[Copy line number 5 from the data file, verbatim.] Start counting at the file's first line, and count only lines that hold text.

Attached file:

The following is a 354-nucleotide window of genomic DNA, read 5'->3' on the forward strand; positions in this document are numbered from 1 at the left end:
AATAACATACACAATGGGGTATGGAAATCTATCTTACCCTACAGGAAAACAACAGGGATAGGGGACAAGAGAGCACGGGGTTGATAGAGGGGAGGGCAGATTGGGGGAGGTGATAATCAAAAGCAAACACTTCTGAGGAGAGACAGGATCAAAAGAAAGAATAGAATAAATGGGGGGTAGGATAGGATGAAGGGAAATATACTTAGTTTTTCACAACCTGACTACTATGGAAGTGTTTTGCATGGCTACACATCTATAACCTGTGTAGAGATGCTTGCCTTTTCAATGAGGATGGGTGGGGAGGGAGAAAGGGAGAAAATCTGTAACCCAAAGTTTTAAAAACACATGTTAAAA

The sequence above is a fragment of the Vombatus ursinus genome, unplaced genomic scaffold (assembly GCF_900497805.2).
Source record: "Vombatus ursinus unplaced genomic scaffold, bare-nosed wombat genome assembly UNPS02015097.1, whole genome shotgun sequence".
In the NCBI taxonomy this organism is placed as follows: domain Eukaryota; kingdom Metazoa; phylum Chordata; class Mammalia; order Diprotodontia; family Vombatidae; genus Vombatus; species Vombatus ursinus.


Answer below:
In the NCBI taxonomy this organism is placed as follows: domain Eukaryota; kingdom Metazoa; phylum Chordata; class Mammalia; order Diprotodontia; family Vombatidae; genus Vombatus; species Vombatus ursinus.